are sketches of genius with strange weaknesses. He produced many hastily finished operas with singular awkwardnesses in the manner of treating the instruments and the voice,—ill-fitting cadences, monotonous rhythms, a spoilt harmonic tissue, and, finally, in his larger pieces and those of grander scale, there is a lack of breath, a sort of physical exhaustion, which prevents him reaching the end of his superb ideas. But it is necessary to take him for what he is, one of the most poetic figures in music—smiling, yet a little elegiac—a miniature Mozart eternally convalescent. Nothing vulgar, nothing brutal, ever enters his music. Captivating melodies, coming straight from the heart, where the purest of English souls mirrors itself. Full of delicate harmonies, of caressing dissonances, a taste for the clashing of sevenths and seconds, of incessant poising between the major and minor, and with delicate and varied nuances of a pale tint, vague and slightly blurred, like the springtime sun piercing through a light mist. He only wrote one real opera, the admirable Dido and Æneas, of 1680. His other dramatic works, very numerous, were music for the stage, and the most beautiful type of this kind is that which he wrote for Dryden's King Arthur in 1691. This music is nearly all episodical. One cannot remove it without causing the essential action to suffer. The English taste was impatient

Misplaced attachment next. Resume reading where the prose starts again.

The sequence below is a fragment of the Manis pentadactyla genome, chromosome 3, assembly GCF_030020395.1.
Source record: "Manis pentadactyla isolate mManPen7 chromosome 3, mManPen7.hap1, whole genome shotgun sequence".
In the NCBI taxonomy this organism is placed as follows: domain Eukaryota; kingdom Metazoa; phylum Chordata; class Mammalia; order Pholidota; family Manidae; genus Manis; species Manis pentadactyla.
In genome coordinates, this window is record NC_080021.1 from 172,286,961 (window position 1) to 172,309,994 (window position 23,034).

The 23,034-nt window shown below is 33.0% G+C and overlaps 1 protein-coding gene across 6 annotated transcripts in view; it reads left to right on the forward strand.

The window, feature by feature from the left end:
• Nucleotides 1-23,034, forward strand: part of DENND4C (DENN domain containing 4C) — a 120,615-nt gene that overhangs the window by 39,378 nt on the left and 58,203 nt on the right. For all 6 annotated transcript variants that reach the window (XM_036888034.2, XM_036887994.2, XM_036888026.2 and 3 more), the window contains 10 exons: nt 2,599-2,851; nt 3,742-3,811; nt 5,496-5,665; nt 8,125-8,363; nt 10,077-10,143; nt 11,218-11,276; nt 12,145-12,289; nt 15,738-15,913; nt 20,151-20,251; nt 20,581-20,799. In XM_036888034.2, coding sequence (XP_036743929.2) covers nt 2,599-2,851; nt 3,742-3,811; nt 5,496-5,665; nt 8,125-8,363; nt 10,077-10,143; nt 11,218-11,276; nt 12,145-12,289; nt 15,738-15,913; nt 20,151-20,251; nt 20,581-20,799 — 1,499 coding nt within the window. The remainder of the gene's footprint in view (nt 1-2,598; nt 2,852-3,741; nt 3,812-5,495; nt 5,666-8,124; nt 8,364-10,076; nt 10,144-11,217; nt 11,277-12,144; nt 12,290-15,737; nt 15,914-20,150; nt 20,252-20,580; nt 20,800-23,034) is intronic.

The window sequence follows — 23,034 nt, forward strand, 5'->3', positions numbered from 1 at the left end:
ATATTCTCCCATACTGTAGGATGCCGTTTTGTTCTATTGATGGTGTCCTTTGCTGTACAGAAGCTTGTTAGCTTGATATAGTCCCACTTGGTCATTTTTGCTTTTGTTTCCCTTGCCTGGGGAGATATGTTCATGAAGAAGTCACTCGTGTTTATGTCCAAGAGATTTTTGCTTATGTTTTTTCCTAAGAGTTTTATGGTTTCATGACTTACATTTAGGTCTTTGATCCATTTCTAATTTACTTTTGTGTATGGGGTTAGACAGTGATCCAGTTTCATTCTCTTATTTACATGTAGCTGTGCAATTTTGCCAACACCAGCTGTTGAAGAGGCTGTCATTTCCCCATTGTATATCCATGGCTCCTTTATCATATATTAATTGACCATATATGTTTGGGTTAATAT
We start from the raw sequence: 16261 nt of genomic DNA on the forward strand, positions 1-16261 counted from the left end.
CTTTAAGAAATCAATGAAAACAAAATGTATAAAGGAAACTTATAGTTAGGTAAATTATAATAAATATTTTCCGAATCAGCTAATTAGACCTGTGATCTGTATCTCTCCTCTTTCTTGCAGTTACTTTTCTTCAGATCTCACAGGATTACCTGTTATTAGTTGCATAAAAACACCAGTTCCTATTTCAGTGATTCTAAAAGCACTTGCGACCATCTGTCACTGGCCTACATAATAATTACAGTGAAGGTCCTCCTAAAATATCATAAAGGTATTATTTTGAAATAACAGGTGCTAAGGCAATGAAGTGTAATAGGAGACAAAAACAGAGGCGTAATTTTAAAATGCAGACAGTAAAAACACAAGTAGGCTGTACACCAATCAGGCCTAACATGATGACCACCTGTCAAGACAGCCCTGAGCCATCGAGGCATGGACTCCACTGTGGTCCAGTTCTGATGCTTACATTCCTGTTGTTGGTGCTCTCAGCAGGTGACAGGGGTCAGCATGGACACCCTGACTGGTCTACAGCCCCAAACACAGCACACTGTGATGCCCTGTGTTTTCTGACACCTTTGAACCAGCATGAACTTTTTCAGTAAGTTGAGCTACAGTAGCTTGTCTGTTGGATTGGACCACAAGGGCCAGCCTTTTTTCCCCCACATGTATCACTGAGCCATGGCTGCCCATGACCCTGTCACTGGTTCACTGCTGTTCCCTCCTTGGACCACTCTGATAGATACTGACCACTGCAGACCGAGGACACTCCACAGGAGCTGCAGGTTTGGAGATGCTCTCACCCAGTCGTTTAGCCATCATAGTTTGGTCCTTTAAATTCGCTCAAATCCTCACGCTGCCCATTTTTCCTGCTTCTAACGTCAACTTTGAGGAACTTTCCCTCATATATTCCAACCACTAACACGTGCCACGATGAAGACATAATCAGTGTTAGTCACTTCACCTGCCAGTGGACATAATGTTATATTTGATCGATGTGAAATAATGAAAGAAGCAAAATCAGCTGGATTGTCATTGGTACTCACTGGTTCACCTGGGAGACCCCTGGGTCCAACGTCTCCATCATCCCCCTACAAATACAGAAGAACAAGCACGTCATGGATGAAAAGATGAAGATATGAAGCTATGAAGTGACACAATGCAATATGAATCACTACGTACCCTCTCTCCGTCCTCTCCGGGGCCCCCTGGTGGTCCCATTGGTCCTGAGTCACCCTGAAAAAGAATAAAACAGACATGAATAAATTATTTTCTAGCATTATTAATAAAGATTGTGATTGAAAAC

- See the Prelude or the Dance in Dioclesian and the overture to Bonduca.
- English art has never produced anything more worthy of being placed side by side with the masterpieces of the Italian art than the scene of Dido's death.